Where possible, try to do feedback sessions face to face (or over video call) to reduce any potential miscommunication. Even if you work on a remote team, there are great conflict resolution practices you can begin applying to support your team members.
Collaboration is the grease that makes teams work. But teams aren’t necessarily collaborative by default. A critical management skill is enabling team collaboration.
The best way to build a collaborative team is to value collaboration. Model the behavior you want to see in your team members by encouraging feedback, embracing teamwork, and inviting co-creation. Collaboration doesn’t always mean perfect team synergy—in fact, disagreement is often a sign of a collaborative team because it means your team members are willing to speak their minds.Read: Hope for Haiti improves the lives of more Haitians with Asana
As a team manager, your actions and words have a huge impact on the rest of your team. To build trust, try leading by example and modeling the behavior you want to see in your team. This includes getting involved with your team’s work, jumping into the details if necessary, and being flexible based on team feedback.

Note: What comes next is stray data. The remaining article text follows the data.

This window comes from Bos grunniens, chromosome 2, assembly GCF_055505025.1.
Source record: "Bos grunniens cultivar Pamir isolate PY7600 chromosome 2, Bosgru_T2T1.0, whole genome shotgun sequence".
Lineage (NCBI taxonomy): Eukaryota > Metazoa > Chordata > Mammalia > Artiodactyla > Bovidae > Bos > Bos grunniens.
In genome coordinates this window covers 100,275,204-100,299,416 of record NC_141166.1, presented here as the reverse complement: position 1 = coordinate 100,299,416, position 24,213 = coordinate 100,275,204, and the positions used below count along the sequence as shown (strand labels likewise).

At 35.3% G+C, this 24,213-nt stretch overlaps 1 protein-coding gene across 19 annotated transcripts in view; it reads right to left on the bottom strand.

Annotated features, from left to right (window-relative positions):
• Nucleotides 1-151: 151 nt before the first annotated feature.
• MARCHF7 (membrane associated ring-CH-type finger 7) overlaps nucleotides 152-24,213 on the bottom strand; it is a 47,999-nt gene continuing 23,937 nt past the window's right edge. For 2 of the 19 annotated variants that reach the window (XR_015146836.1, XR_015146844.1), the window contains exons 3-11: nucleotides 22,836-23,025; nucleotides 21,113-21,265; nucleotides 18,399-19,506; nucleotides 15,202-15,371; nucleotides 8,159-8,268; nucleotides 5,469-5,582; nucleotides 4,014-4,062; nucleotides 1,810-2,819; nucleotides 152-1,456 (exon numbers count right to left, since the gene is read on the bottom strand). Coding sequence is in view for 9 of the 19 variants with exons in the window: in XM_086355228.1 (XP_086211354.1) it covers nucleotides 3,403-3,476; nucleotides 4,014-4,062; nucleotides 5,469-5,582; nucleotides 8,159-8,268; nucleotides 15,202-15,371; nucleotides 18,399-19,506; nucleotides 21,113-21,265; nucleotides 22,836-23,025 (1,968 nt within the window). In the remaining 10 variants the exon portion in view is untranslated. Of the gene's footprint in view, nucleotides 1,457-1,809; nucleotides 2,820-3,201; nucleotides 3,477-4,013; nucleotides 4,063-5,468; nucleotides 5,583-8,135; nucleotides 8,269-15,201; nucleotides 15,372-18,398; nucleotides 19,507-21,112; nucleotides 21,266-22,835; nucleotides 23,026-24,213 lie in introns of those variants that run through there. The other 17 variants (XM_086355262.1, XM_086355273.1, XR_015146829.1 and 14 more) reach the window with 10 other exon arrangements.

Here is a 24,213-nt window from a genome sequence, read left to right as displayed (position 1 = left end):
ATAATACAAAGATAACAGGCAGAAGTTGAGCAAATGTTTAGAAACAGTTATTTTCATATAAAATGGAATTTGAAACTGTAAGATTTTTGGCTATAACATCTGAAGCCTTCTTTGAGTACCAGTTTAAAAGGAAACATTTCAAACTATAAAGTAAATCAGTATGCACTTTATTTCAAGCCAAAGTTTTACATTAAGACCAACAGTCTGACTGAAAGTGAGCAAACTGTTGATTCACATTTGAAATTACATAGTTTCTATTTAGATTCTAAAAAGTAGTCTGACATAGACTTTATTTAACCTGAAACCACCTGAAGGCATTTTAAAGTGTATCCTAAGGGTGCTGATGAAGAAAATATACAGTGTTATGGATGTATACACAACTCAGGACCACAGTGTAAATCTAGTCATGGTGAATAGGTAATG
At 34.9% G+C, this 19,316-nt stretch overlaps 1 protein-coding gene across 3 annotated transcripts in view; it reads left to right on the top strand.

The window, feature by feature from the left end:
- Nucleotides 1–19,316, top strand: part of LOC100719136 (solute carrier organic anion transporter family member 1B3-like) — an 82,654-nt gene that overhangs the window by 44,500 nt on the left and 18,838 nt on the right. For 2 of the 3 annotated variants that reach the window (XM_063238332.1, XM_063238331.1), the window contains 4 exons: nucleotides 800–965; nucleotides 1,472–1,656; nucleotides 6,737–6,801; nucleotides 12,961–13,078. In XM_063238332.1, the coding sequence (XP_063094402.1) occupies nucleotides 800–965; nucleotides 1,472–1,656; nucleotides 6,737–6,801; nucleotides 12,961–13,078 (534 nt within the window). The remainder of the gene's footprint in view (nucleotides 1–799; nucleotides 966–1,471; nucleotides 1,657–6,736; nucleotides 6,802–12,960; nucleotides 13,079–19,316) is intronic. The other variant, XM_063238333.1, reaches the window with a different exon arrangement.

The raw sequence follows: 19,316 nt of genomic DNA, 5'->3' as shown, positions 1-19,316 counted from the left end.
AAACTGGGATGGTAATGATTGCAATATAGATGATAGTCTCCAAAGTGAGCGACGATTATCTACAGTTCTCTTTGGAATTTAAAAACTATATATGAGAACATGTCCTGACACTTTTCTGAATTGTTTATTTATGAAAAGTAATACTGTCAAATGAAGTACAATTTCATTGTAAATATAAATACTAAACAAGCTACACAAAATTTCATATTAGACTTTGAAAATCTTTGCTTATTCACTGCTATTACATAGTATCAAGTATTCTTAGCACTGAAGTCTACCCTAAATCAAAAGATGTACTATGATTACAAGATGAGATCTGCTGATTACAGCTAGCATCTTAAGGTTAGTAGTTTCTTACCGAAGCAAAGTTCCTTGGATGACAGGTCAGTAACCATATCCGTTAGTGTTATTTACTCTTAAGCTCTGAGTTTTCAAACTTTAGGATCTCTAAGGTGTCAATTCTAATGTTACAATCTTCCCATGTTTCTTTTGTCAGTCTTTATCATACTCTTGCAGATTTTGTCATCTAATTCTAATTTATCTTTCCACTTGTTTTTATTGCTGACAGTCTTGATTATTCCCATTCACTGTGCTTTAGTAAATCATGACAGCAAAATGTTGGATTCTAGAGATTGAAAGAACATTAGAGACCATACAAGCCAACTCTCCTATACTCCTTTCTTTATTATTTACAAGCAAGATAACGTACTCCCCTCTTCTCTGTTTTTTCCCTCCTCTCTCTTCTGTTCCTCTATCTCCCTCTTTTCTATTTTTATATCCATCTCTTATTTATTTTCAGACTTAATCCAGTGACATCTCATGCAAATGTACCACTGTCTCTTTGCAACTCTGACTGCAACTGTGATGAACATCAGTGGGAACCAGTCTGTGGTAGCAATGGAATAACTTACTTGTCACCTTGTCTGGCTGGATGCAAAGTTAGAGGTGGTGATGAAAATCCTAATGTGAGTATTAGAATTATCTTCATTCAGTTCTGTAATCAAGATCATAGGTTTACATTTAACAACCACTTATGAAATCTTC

To lead by example, show your team you trust them. In a word—be the example your team wants to see. There are a variety of ways to lead by example, but if you’re just getting started, try:
Giving team members the opportunity to get involved in team decision making processes.
Checking in with team members about which skill sets they’re interested in developing, then delegating tasks to help them do just that.
Clarifying time management expectations about when team members should—and shouldn’t—be online and available, and then emulating those expectations yourself.
Modeling the communication and collaboration practices you want to see in your team.
Burnout is the feeling of emotional, physical, or mental exhaustion that happens as a result of overwork. In 2020, 71% of knowledge workers reported feeling burnt out at least once. But as a team leader, you’re empowered to support and prevent burnout on your team.
Regardless of the type of work you do, burnout happens because team members deal with too much for too long. To prevent this from happening, and promote balance instead, be proactive about workload management. Use capacity planning tools, like t-shirt sizing, to get a good sense of what’s on everyone’s plate. Then, create a resource management plan to clarify where each team member will be spending their time—and ensure no one is spread too thin. If necessary, redistribute tasks to prevent overwork.Read: Epitaph Records increases efficiency by 5x with Asana